Metal nitrides could make semiconductors more durable

May 11, 2006
Researchers discovered a new class of nitrides that could make semiconductors, superconductors,and corrosionresistantdevices more durable.

The newly proposed structure of platinum nitride is similar to that of pyrite (iron disulphide). Gray spheres represent platinum. Blue spheres represent nitrogen.

Using high pressures and temperatures, scientists at Lawrence Livermore National Laboratory created a large batch of nitride of iridium, a noble metal. Pressure in excess of 47 GPa was provided by opposed diamonds in a diamond anvil cell (DAC). In the DAC, a sample is placed between the polished culets of two diamonds and is contained on the sides by a metal gasket. A laser heated things up to 1,600°K.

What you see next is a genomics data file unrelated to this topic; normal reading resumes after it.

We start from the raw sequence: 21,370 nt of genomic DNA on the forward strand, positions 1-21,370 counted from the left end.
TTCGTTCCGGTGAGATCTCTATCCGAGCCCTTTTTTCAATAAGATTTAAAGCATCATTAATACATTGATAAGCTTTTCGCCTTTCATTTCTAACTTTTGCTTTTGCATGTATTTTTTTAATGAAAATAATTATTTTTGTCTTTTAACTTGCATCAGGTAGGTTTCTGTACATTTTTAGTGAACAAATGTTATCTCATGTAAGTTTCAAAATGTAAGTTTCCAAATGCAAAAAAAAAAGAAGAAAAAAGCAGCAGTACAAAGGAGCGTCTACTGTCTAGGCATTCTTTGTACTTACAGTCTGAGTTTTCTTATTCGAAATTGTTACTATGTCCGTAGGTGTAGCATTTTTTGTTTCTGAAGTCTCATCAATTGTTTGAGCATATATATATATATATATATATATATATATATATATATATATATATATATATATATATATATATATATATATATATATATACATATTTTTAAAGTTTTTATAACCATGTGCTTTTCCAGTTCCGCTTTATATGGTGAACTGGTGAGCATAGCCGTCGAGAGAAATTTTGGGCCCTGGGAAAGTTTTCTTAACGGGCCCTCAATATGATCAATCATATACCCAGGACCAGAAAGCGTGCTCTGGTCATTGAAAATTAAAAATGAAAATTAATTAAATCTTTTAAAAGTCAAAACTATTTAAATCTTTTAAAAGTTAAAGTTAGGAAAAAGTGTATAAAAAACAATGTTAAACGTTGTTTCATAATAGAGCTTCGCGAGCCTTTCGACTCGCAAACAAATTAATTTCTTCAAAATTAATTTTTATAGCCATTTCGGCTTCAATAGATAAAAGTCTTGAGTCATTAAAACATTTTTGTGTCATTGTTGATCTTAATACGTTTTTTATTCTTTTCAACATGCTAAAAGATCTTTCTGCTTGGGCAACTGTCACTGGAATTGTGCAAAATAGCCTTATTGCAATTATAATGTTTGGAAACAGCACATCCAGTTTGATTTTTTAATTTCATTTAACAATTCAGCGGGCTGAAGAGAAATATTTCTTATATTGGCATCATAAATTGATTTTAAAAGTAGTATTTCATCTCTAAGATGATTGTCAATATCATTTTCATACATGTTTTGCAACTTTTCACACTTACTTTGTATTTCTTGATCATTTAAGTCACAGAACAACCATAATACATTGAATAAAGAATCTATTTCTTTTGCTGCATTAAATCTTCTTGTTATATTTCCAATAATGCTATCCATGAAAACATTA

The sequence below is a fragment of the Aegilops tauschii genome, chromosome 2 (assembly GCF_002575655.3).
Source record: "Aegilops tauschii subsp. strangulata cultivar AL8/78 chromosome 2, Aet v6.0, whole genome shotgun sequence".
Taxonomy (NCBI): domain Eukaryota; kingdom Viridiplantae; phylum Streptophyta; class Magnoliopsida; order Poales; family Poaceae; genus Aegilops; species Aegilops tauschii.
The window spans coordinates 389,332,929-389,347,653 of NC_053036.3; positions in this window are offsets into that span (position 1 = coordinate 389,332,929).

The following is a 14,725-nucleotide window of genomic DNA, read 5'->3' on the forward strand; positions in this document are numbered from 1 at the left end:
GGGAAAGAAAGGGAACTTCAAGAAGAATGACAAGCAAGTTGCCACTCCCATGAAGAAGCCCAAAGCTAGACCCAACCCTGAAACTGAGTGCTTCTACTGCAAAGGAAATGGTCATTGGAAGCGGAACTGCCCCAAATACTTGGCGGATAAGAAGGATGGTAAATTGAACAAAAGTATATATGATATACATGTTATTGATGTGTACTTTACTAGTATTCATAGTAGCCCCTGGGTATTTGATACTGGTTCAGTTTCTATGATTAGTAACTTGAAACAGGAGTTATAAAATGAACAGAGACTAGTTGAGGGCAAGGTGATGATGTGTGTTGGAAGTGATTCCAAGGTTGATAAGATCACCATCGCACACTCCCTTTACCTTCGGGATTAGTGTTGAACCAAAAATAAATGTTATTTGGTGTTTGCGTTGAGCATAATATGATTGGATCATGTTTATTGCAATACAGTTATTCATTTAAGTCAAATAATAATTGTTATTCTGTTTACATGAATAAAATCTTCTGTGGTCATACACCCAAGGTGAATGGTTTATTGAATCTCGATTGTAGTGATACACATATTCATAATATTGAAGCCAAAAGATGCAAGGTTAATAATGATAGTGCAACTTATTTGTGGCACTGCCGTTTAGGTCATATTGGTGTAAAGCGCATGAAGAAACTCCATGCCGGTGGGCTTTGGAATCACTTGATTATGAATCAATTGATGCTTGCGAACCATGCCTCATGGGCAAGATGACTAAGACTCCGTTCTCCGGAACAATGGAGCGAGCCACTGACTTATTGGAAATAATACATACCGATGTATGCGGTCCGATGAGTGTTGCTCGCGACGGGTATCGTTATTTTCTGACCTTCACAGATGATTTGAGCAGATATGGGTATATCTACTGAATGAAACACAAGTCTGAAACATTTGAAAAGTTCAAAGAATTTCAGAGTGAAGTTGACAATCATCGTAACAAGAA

Scientists also determined the structure of the nitride of platinum, as well as its bulk modulus. The results could lead to more durable materials. The semiconductor industry currently uses titanium nitrides, but the new nitrides may prove to be even longer lasting. Further research is needed to find a way to produce the nitrides industrially.

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